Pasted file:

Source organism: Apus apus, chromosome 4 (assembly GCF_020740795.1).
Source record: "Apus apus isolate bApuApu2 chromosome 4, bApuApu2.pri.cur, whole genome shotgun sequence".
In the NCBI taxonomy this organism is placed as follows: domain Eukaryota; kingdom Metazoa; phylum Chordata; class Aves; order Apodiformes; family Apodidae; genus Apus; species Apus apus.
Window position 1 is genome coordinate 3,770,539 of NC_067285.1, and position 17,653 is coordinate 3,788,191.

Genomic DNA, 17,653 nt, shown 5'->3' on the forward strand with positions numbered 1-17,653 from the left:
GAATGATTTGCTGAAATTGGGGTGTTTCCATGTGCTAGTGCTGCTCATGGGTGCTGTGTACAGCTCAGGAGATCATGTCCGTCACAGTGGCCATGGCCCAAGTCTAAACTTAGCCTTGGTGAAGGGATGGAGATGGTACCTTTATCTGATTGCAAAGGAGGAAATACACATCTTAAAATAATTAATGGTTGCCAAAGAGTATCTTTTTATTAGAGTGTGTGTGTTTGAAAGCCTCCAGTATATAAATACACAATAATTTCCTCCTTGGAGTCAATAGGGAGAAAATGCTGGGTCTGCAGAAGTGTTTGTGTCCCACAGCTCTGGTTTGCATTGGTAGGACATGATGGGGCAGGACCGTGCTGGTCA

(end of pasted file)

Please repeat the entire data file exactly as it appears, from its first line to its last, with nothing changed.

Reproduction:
Source organism: Apus apus, chromosome 4 (assembly GCF_020740795.1).
Source record: "Apus apus isolate bApuApu2 chromosome 4, bApuApu2.pri.cur, whole genome shotgun sequence".
In the NCBI taxonomy this organism is placed as follows: domain Eukaryota; kingdom Metazoa; phylum Chordata; class Aves; order Apodiformes; family Apodidae; genus Apus; species Apus apus.
Window position 1 is genome coordinate 3,770,539 of NC_067285.1, and position 17,653 is coordinate 3,788,191.

Genomic DNA, 17,653 nt, shown 5'->3' on the forward strand with positions numbered 1-17,653 from the left:
GAATGATTTGCTGAAATTGGGGTGTTTCCATGTGCTAGTGCTGCTCATGGGTGCTGTGTACAGCTCAGGAGATCATGTCCGTCACAGTGGCCATGGCCCAAGTCTAAACTTAGCCTTGGTGAAGGGATGGAGATGGTACCTTTATCTGATTGCAAAGGAGGAAATACACATCTTAAAATAATTAATGGTTGCCAAAGAGTATCTTTTTATTAGAGTGTGTGTGTTTGAAAGCCTCCAGTATATAAATACACAATAATTTCCTCCTTGGAGTCAATAGGGAGAAAATGCTGGGTCTGCAGAAGTGTTTGTGTCCCACAGCTCTGGTTTGCATTGGTAGGACATGATGGGGCAGGACCGTGCTGGTCA